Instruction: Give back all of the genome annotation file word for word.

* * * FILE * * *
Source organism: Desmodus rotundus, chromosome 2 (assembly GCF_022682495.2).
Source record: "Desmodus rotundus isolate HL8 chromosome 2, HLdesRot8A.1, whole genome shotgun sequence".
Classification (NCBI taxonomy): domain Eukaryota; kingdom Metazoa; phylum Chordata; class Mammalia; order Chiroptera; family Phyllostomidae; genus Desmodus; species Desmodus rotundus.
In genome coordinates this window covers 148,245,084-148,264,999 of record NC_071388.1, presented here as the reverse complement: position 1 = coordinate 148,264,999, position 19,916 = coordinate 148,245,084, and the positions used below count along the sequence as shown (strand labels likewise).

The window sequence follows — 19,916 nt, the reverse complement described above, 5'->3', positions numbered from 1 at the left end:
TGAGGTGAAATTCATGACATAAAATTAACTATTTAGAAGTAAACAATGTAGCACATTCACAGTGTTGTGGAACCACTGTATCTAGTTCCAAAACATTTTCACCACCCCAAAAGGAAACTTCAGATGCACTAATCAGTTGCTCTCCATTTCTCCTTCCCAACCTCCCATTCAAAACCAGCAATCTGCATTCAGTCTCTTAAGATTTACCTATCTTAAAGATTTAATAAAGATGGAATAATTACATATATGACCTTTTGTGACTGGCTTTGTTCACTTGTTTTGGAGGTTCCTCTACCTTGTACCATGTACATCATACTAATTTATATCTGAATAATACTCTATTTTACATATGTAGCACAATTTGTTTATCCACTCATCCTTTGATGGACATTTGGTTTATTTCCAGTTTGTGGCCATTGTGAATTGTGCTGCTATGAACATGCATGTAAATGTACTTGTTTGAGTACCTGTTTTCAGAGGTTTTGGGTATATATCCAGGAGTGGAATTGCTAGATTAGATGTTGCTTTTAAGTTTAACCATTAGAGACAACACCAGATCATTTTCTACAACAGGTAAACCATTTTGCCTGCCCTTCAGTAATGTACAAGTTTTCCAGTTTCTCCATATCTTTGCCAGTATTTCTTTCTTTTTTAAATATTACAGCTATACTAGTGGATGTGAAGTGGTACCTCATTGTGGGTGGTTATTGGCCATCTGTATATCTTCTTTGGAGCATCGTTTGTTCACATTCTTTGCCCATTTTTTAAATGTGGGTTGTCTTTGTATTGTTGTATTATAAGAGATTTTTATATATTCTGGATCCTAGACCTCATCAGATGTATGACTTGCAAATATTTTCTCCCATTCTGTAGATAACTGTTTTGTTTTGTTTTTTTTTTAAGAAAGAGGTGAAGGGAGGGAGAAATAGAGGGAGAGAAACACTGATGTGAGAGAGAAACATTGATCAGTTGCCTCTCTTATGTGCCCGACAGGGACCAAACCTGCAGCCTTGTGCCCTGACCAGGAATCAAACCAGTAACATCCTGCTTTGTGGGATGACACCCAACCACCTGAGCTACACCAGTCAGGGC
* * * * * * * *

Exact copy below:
Source organism: Desmodus rotundus, chromosome 2 (assembly GCF_022682495.2).
Source record: "Desmodus rotundus isolate HL8 chromosome 2, HLdesRot8A.1, whole genome shotgun sequence".
Classification (NCBI taxonomy): domain Eukaryota; kingdom Metazoa; phylum Chordata; class Mammalia; order Chiroptera; family Phyllostomidae; genus Desmodus; species Desmodus rotundus.
In genome coordinates this window covers 148,245,084-148,264,999 of record NC_071388.1, presented here as the reverse complement: position 1 = coordinate 148,264,999, position 19,916 = coordinate 148,245,084, and the positions used below count along the sequence as shown (strand labels likewise).

The window sequence follows — 19,916 nt, the reverse complement described above, 5'->3', positions numbered from 1 at the left end:
TGAGGTGAAATTCATGACATAAAATTAACTATTTAGAAGTAAACAATGTAGCACATTCACAGTGTTGTGGAACCACTGTATCTAGTTCCAAAACATTTTCACCACCCCAAAAGGAAACTTCAGATGCACTAATCAGTTGCTCTCCATTTCTCCTTCCCAACCTCCCATTCAAAACCAGCAATCTGCATTCAGTCTCTTAAGATTTACCTATCTTAAAGATTTAATAAAGATGGAATAATTACATATATGACCTTTTGTGACTGGCTTTGTTCACTTGTTTTGGAGGTTCCTCTACCTTGTACCATGTACATCATACTAATTTATATCTGAATAATACTCTATTTTACATATGTAGCACAATTTGTTTATCCACTCATCCTTTGATGGACATTTGGTTTATTTCCAGTTTGTGGCCATTGTGAATTGTGCTGCTATGAACATGCATGTAAATGTACTTGTTTGAGTACCTGTTTTCAGAGGTTTTGGGTATATATCCAGGAGTGGAATTGCTAGATTAGATGTTGCTTTTAAGTTTAACCATTAGAGACAACACCAGATCATTTTCTACAACAGGTAAACCATTTTGCCTGCCCTTCAGTAATGTACAAGTTTTCCAGTTTCTCCATATCTTTGCCAGTATTTCTTTCTTTTTTAAATATTACAGCTATACTAGTGGATGTGAAGTGGTACCTCATTGTGGGTGGTTATTGGCCATCTGTATATCTTCTTTGGAGCATCGTTTGTTCACATTCTTTGCCCATTTTTTAAATGTGGGTTGTCTTTGTATTGTTGTATTATAAGAGATTTTTATATATTCTGGATCCTAGACCTCATCAGATGTATGACTTGCAAATATTTTCTCCCATTCTGTAGATAACTGTTTTGTTTTGTTTTTTTTTTAAGAAAGAGGTGAAGGGAGGGAGAAATAGAGGGAGAGAAACACTGATGTGAGAGAGAAACATTGATCAGTTGCCTCTCTTATGTGCCCGACAGGGACCAAACCTGCAGCCTTGTGCCCTGACCAGGAATCAAACCAGTAACATCCTGCTTTGTGGGATGACACCCAACCACCTGAGCTACACCAGTCAGGGC